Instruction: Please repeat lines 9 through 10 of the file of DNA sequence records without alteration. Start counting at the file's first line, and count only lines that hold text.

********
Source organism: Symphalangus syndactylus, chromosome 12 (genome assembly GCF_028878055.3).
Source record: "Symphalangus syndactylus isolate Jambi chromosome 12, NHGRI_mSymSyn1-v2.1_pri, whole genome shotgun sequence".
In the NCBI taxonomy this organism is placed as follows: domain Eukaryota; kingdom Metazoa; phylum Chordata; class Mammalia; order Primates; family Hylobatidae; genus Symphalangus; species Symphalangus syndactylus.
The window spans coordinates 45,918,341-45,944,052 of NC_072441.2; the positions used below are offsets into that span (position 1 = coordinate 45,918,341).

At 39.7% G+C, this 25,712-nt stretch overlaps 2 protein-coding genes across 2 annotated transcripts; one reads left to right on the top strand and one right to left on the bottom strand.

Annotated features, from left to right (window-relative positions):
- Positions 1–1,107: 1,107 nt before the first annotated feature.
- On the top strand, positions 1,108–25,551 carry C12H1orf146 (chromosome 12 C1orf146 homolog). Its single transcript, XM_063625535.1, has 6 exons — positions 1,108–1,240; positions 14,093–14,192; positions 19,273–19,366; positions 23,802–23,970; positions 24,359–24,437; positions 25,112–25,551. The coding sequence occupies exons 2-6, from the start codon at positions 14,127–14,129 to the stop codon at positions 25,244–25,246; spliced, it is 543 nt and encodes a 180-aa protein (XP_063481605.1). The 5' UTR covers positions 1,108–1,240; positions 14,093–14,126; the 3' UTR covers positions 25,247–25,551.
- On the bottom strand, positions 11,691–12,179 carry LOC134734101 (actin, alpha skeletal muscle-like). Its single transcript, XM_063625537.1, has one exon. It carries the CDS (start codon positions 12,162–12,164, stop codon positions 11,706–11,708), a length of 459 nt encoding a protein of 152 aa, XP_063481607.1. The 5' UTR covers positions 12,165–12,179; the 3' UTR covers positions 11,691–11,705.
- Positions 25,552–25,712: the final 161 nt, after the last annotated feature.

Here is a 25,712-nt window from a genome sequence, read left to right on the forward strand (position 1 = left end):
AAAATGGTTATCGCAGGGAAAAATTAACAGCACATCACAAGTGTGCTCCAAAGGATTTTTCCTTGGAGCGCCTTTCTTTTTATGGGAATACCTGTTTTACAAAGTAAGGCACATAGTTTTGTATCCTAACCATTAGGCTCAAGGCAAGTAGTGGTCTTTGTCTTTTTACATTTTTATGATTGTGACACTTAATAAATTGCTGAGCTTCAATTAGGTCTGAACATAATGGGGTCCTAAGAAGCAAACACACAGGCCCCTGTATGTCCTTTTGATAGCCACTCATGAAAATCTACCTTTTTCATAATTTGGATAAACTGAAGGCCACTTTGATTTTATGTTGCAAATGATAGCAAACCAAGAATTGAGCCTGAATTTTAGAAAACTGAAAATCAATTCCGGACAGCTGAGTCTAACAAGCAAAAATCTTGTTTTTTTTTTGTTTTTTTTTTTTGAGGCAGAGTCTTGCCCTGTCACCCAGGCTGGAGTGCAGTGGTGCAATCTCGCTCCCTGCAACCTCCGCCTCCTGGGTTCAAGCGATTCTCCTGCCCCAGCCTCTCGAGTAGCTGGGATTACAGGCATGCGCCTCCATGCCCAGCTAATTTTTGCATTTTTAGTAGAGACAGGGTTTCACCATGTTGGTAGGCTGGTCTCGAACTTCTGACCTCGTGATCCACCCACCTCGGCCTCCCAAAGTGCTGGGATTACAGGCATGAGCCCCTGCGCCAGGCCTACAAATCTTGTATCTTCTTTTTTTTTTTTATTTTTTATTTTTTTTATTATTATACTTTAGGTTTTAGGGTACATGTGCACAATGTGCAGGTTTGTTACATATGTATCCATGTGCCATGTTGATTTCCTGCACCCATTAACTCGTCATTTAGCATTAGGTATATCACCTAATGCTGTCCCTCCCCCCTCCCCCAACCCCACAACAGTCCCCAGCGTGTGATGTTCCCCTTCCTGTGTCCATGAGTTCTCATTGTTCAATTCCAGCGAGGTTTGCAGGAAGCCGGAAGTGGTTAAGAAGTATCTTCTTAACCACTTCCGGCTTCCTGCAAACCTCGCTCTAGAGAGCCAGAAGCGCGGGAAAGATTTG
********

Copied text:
- On the bottom strand, positions 11,691–12,179 carry LOC134734101 (actin, alpha skeletal muscle-like). Its single transcript, XM_063625537.1, has one exon. It carries the CDS (start codon positions 12,162–12,164, stop codon positions 11,706–11,708), a length of 459 nt encoding a protein of 152 aa, XP_063481607.1. The 5' UTR covers positions 12,165–12,179; the 3' UTR covers positions 11,691–11,705.
- Positions 25,552–25,712: the final 161 nt, after the last annotated feature.